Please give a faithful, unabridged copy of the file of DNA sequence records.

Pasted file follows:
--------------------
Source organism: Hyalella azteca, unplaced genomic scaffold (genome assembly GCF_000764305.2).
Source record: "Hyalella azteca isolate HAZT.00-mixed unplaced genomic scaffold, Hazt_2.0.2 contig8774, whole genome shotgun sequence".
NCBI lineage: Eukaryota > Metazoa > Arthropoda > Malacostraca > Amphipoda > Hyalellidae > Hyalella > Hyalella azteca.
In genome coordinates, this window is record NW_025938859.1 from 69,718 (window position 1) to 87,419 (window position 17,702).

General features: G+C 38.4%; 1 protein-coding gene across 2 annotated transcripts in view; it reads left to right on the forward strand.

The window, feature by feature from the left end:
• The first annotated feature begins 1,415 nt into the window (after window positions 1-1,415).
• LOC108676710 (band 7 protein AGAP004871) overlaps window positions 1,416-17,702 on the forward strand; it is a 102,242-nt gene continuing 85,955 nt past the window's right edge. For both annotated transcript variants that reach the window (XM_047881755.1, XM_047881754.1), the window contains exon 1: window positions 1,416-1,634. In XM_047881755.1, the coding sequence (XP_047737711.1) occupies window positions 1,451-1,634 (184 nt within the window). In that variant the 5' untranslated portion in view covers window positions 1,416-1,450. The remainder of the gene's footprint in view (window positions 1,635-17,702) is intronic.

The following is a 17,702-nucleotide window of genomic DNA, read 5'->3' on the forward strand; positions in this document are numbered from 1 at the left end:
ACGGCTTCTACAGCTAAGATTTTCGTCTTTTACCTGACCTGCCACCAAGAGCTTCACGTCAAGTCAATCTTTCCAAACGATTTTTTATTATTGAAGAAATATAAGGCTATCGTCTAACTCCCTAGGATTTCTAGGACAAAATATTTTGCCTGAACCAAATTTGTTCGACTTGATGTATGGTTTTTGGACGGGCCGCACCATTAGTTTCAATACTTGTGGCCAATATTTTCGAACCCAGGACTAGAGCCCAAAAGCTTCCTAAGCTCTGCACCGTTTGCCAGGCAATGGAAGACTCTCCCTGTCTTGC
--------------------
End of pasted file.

Source organism: Hyalella azteca, unplaced genomic scaffold (genome assembly GCF_000764305.2).
Source record: "Hyalella azteca isolate HAZT.00-mixed unplaced genomic scaffold, Hazt_2.0.2 contig8774, whole genome shotgun sequence".
NCBI lineage: Eukaryota > Metazoa > Arthropoda > Malacostraca > Amphipoda > Hyalellidae > Hyalella > Hyalella azteca.
In genome coordinates, this window is record NW_025938859.1 from 69,718 (window position 1) to 87,419 (window position 17,702).

General features: G+C 38.4%; 1 protein-coding gene across 2 annotated transcripts in view; it reads left to right on the forward strand.

The window, feature by feature from the left end:
• The first annotated feature begins 1,415 nt into the window (after window positions 1-1,415).
• LOC108676710 (band 7 protein AGAP004871) overlaps window positions 1,416-17,702 on the forward strand; it is a 102,242-nt gene continuing 85,955 nt past the window's right edge. For both annotated transcript variants that reach the window (XM_047881755.1, XM_047881754.1), the window contains exon 1: window positions 1,416-1,634. In XM_047881755.1, the coding sequence (XP_047737711.1) occupies window positions 1,451-1,634 (184 nt within the window). In that variant the 5' untranslated portion in view covers window positions 1,416-1,450. The remainder of the gene's footprint in view (window positions 1,635-17,702) is intronic.

The following is a 17,702-nucleotide window of genomic DNA, read 5'->3' on the forward strand; positions in this document are numbered from 1 at the left end:
ACGGCTTCTACAGCTAAGATTTTCGTCTTTTACCTGACCTGCCACCAAGAGCTTCACGTCAAGTCAATCTTTCCAAACGATTTTTTATTATTGAAGAAATATAAGGCTATCGTCTAACTCCCTAGGATTTCTAGGACAAAATATTTTGCCTGAACCAAATTTGTTCGACTTGATGTATGGTTTTTGGACGGGCCGCACCATTAGTTTCAATACTTGTGGCCAATATTTTCGAACCCAGGACTAGAGCCCAAAAGCTTCCTAAGCTCTGCACCGTTTGCCAGGCAATGGAAGACTCTCCCTGTCTTGC